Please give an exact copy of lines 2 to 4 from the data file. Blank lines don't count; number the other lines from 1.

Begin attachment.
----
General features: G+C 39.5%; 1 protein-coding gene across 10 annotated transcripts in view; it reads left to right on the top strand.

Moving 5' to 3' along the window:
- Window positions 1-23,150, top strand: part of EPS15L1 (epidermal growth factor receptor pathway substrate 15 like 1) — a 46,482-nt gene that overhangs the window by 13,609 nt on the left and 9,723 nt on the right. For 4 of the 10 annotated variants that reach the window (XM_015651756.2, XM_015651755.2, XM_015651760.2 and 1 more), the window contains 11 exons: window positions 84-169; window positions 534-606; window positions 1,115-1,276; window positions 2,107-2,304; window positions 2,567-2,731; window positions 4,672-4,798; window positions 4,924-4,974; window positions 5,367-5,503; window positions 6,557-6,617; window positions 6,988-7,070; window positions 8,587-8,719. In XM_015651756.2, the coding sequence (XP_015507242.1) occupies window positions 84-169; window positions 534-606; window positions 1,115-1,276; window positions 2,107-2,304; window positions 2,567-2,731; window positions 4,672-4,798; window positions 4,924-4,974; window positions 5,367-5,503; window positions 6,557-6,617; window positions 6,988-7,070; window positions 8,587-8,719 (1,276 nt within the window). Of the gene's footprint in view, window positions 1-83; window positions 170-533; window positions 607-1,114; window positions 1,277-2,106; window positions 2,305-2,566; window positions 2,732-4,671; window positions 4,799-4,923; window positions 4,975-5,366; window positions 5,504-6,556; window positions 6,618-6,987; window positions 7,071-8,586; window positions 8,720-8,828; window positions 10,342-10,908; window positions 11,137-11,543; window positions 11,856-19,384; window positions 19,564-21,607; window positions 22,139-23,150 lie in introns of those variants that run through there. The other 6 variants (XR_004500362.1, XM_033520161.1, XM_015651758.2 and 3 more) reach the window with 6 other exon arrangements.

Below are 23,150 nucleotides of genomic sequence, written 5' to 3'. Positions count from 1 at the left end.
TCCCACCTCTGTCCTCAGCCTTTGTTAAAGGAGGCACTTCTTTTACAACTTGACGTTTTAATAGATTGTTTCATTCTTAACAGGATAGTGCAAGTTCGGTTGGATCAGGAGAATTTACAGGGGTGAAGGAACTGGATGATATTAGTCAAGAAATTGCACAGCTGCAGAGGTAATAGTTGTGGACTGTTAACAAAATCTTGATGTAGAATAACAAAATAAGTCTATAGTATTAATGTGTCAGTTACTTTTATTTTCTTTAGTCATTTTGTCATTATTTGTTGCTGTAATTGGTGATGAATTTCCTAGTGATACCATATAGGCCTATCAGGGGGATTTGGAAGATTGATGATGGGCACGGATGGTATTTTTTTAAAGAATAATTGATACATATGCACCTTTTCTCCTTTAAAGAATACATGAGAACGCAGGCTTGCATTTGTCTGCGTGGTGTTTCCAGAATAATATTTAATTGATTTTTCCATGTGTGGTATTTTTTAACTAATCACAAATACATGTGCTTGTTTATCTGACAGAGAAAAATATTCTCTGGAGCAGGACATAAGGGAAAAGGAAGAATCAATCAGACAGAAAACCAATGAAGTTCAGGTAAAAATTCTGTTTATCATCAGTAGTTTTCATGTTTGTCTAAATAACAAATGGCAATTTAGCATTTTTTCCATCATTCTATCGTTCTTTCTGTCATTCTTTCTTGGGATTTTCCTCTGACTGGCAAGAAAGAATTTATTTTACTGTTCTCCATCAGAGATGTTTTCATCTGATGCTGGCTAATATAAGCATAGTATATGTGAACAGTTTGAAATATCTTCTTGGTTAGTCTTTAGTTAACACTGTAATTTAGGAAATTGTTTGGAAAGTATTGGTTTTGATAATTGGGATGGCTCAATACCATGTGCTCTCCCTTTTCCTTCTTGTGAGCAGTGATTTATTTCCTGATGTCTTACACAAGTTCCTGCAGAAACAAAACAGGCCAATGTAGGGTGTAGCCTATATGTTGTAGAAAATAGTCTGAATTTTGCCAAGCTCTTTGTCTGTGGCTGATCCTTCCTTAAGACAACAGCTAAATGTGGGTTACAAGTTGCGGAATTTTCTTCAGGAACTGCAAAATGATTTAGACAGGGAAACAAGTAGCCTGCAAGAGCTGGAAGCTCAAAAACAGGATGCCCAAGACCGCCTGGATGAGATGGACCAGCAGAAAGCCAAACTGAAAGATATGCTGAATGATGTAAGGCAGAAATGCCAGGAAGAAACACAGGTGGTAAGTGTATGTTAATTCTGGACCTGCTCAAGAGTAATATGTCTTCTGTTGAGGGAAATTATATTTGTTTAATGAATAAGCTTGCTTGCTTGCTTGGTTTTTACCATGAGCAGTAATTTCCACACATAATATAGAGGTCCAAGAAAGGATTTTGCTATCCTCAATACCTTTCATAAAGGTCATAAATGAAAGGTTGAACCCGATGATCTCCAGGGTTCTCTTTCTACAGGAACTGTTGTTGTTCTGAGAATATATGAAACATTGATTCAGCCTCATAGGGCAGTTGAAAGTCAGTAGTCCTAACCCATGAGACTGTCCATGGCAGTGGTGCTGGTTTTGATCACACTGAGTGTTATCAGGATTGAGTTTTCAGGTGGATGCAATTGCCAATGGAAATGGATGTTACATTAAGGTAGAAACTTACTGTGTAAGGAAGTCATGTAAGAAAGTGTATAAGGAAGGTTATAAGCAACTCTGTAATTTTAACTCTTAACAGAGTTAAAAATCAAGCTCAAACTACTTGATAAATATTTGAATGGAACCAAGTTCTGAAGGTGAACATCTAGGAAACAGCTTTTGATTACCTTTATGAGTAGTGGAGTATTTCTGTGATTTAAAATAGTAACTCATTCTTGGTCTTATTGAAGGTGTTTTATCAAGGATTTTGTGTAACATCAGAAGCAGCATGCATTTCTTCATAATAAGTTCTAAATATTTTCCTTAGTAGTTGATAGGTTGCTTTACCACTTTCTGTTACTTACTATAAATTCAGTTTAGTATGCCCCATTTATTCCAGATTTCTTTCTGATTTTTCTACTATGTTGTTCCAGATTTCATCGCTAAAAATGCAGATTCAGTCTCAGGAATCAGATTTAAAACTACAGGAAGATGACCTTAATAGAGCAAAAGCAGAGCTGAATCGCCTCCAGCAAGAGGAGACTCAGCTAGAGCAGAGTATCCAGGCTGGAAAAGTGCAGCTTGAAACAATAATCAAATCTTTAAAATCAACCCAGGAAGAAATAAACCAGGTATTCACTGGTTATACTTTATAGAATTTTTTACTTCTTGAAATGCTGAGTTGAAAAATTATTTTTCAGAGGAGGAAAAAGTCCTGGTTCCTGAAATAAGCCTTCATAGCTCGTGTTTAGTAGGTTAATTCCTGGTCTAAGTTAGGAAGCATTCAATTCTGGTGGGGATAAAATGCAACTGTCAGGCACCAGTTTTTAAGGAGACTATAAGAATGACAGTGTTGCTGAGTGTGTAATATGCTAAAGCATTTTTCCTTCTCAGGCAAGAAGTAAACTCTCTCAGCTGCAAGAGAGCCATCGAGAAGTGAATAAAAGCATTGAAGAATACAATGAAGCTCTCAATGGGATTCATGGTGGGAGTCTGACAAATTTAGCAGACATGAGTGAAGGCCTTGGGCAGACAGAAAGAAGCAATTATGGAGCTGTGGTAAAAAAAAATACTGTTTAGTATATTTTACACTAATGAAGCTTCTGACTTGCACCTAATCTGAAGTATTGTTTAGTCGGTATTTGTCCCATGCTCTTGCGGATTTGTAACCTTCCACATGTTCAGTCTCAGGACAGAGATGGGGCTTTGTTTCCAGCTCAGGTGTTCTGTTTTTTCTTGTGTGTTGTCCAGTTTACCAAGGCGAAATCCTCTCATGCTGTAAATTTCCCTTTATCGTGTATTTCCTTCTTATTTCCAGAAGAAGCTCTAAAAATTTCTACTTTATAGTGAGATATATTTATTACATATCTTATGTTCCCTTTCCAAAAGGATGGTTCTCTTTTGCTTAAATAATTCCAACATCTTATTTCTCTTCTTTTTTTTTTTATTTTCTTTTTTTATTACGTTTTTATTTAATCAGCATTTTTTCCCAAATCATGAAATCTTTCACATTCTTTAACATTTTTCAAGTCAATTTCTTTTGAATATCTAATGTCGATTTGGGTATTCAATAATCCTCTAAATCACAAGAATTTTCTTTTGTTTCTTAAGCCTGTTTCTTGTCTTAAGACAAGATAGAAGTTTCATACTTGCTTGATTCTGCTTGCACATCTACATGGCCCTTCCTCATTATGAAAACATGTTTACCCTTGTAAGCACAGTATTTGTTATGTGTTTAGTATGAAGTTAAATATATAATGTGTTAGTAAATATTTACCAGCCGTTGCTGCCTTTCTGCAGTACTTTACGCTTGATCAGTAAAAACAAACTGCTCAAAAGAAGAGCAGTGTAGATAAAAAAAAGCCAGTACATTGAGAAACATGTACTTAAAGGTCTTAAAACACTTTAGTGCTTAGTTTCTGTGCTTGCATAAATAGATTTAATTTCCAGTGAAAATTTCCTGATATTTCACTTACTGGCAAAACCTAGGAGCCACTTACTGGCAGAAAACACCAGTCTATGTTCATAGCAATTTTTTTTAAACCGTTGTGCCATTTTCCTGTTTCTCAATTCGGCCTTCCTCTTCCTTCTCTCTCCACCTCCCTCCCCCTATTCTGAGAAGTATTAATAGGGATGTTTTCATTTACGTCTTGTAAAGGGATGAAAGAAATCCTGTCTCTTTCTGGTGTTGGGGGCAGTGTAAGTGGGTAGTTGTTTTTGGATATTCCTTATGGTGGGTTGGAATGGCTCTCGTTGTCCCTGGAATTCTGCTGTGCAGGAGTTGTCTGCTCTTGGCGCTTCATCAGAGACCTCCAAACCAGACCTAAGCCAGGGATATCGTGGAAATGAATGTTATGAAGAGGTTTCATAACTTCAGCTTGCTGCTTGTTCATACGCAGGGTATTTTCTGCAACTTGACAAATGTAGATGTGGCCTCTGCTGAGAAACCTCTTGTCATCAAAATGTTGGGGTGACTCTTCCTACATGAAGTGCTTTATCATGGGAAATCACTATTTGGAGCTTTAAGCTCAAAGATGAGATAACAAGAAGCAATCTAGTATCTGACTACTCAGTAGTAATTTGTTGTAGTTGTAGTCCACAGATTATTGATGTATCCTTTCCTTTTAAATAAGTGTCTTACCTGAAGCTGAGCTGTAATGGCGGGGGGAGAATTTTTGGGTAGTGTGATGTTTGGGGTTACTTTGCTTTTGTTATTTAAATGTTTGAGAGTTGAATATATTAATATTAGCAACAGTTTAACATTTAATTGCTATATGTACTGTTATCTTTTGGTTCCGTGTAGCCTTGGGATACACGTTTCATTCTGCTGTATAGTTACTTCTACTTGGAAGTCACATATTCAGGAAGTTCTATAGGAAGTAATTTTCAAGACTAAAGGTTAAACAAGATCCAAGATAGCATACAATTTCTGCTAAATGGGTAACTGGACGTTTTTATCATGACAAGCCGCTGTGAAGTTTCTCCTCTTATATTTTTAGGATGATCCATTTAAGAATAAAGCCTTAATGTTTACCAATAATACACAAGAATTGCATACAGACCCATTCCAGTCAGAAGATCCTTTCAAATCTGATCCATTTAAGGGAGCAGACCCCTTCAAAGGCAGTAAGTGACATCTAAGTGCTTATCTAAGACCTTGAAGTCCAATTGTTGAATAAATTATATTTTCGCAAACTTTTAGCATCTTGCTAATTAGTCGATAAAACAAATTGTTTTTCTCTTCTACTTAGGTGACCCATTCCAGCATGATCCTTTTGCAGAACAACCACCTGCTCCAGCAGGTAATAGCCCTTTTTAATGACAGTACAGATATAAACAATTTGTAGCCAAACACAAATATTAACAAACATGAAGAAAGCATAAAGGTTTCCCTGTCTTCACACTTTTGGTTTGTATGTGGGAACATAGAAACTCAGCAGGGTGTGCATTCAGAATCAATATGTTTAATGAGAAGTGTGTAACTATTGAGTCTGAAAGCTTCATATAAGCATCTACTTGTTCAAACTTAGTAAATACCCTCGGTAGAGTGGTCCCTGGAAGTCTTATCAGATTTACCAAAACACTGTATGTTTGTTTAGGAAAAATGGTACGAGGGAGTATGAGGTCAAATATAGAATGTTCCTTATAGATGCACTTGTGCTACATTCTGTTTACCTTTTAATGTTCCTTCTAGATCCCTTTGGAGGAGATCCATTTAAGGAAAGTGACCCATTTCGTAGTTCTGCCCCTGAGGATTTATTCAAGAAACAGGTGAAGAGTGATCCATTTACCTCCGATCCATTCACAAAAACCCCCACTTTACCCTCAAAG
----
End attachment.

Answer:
Moving 5' to 3' along the window:
- Window positions 1-23,150, top strand: part of EPS15L1 (epidermal growth factor receptor pathway substrate 15 like 1) — a 46,482-nt gene that overhangs the window by 13,609 nt on the left and 9,723 nt on the right. For 4 of the 10 annotated variants that reach the window (XM_015651756.2, XM_015651755.2, XM_015651760.2 and 1 more), the window contains 11 exons: window positions 84-169; window positions 534-606; window positions 1,115-1,276; window positions 2,107-2,304; window positions 2,567-2,731; window positions 4,672-4,798; window positions 4,924-4,974; window positions 5,367-5,503; window positions 6,557-6,617; window positions 6,988-7,070; window positions 8,587-8,719. In XM_015651756.2, the coding sequence (XP_015507242.1) occupies window positions 84-169; window positions 534-606; window positions 1,115-1,276; window positions 2,107-2,304; window positions 2,567-2,731; window positions 4,672-4,798; window positions 4,924-4,974; window positions 5,367-5,503; window positions 6,557-6,617; window positions 6,988-7,070; window positions 8,587-8,719 (1,276 nt within the window). Of the gene's footprint in view, window positions 1-83; window positions 170-533; window positions 607-1,114; window positions 1,277-2,106; window positions 2,305-2,566; window positions 2,732-4,671; window positions 4,799-4,923; window positions 4,975-5,366; window positions 5,504-6,556; window positions 6,618-6,987; window positions 7,071-8,586; window positions 8,720-8,828; window positions 10,342-10,908; window positions 11,137-11,543; window positions 11,856-19,384; window positions 19,564-21,607; window positions 22,139-23,150 lie in introns of those variants that run through there. The other 6 variants (XR_004500362.1, XM_033520161.1, XM_015651758.2 and 3 more) reach the window with 6 other exon arrangements.

Below are 23,150 nucleotides of genomic sequence, written 5' to 3'. Positions count from 1 at the left end.